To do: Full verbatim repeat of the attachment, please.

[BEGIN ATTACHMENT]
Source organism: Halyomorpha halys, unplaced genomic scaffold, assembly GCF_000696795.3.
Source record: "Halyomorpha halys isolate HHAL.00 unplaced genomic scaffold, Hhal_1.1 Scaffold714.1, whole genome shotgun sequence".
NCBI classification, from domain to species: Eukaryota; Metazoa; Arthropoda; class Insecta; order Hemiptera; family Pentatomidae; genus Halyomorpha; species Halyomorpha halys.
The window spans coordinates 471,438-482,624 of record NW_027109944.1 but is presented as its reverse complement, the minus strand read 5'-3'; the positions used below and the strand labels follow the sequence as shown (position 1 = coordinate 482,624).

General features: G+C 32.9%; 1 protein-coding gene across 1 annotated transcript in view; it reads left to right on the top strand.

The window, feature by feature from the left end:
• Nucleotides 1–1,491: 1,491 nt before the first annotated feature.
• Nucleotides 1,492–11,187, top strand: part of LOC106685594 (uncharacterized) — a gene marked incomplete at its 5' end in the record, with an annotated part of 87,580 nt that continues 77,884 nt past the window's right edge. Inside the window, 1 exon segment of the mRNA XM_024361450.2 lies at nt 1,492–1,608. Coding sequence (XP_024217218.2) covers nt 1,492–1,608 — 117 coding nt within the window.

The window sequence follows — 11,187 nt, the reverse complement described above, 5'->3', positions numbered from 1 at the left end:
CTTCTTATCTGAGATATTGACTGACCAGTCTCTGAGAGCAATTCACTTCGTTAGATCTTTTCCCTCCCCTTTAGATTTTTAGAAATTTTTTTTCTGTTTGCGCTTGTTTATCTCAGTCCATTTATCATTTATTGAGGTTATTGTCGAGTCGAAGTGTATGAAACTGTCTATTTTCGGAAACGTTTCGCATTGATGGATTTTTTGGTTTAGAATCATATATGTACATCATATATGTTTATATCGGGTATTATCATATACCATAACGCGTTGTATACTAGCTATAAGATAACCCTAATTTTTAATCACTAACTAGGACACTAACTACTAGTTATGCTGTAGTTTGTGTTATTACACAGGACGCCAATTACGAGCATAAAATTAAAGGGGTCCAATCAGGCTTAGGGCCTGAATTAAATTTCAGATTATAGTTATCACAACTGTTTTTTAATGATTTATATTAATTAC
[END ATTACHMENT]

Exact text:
Source organism: Halyomorpha halys, unplaced genomic scaffold, assembly GCF_000696795.3.
Source record: "Halyomorpha halys isolate HHAL.00 unplaced genomic scaffold, Hhal_1.1 Scaffold714.1, whole genome shotgun sequence".
NCBI classification, from domain to species: Eukaryota; Metazoa; Arthropoda; class Insecta; order Hemiptera; family Pentatomidae; genus Halyomorpha; species Halyomorpha halys.
The window spans coordinates 471,438-482,624 of record NW_027109944.1 but is presented as its reverse complement, the minus strand read 5'-3'; the positions used below and the strand labels follow the sequence as shown (position 1 = coordinate 482,624).

General features: G+C 32.9%; 1 protein-coding gene across 1 annotated transcript in view; it reads left to right on the top strand.

The window, feature by feature from the left end:
• Nucleotides 1–1,491: 1,491 nt before the first annotated feature.
• Nucleotides 1,492–11,187, top strand: part of LOC106685594 (uncharacterized) — a gene marked incomplete at its 5' end in the record, with an annotated part of 87,580 nt that continues 77,884 nt past the window's right edge. Inside the window, 1 exon segment of the mRNA XM_024361450.2 lies at nt 1,492–1,608. Coding sequence (XP_024217218.2) covers nt 1,492–1,608 — 117 coding nt within the window.

The window sequence follows — 11,187 nt, the reverse complement described above, 5'->3', positions numbered from 1 at the left end:
CTTCTTATCTGAGATATTGACTGACCAGTCTCTGAGAGCAATTCACTTCGTTAGATCTTTTCCCTCCCCTTTAGATTTTTAGAAATTTTTTTTCTGTTTGCGCTTGTTTATCTCAGTCCATTTATCATTTATTGAGGTTATTGTCGAGTCGAAGTGTATGAAACTGTCTATTTTCGGAAACGTTTCGCATTGATGGATTTTTTGGTTTAGAATCATATATGTACATCATATATGTTTATATCGGGTATTATCATATACCATAACGCGTTGTATACTAGCTATAAGATAACCCTAATTTTTAATCACTAACTAGGACACTAACTACTAGTTATGCTGTAGTTTGTGTTATTACACAGGACGCCAATTACGAGCATAAAATTAAAGGGGTCCAATCAGGCTTAGGGCCTGAATTAAATTTCAGATTATAGTTATCACAACTGTTTTTTAATGATTTATATTAATTAC